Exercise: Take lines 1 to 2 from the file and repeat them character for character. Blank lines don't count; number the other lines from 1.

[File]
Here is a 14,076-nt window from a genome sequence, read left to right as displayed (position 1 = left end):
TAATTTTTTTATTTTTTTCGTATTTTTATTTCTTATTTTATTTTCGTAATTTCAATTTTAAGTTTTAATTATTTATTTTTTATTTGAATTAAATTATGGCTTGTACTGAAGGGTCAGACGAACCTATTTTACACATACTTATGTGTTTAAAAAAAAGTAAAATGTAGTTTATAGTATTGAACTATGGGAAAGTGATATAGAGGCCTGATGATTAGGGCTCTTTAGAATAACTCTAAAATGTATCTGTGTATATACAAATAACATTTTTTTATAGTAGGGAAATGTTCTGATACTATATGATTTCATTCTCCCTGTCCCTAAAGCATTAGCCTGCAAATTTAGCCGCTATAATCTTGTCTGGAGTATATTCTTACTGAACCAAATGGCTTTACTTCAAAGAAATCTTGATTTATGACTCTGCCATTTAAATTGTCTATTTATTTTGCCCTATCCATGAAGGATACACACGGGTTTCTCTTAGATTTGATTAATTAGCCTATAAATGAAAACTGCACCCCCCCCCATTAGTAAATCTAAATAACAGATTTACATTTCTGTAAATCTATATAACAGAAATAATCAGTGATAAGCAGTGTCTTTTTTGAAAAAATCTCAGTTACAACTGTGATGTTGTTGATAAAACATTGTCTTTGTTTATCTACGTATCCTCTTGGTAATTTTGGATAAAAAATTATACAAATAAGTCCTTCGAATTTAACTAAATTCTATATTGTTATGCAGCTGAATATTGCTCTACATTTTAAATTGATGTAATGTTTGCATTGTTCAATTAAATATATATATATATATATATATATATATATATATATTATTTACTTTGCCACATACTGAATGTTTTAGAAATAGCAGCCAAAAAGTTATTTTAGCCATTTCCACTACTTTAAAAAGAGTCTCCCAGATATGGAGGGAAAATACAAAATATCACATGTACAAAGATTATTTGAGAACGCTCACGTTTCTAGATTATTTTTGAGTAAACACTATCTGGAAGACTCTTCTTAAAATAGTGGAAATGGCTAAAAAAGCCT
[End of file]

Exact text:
Here is a 14,076-nt window from a genome sequence, read left to right as displayed (position 1 = left end):
TAATTTTTTTATTTTTTTCGTATTTTTATTTCTTATTTTATTTTCGTAATTTCAATTTTAAGTTTTAATTATTTATTTTTTATTTGAATTAAATTATGGCTTGTACTGAAGGGTCAGACGAACCTATTTTACACATACTTATGTGTTTAAAAAAAAGTAAAATGTAGTTTATAGTATTGAACTATGGGAAAGTGATATAGAGGCCTGATGATTAGGGCTCTTTAGAATAACTCTAAAATGTATCTGTGTATATACAAATAACATTTTTTTATAGTAGGGAAATGTTCTGATACTATATGATTTCATTCTCCCTGTCCCTAAAGCATTAGCCTGCAAATTTAGCCGCTATAATCTTGTCTGGAGTATATTCTTACTGAACCAAATGGCTTTACTTCAAAGAAATCTTGATTTATGACTCTGCCATTTAAATTGTCTATTTATTTTGCCCTATCCATGAAGGATACACACGGGTTTCTCTTAGATTTGATTAATTAGCCTATAAATGAAAACTGCACCCCCCCCCATTAGTAAATCTAAATAACAGATTTACATTTCTGTAAATCTATATAACAGAAATAATCAGTGATAAGCAGTGTCTTTTTTGAAAAAATCTCAGTTACAACTGTGATGTTGTTGATAAAACATTGTCTTTGTTTATCTACGTATCCTCTTGGTAATTTTGGATAAAAAATTATACAAATAAGTCCTTCGAATTTAACTAAATTCTATATTGTTATGCAGCTGAATATTGCTCTACATTTTAAATTGATGTAATGTTTGCATTGTTCAATTAAATATATATATATATATATATATATATATATATATATTATTTACTTTGCCACATACTGAATGTTTTAGAAATAGCAGCCAAAAAGTTATTTTAGCCATTTCCACTACTTTAAAAAGAGTCTCCCAGATATGGAGGGAAAATACAAAATATCACATGTACAAAGATTATTTGAGAACGCTCACGTTTCTAGATTATTTTTGAGTAAACACTATCTGGAAGACTCTTCTTAAAATAGTGGAAATGGCTAAAAAAGCCT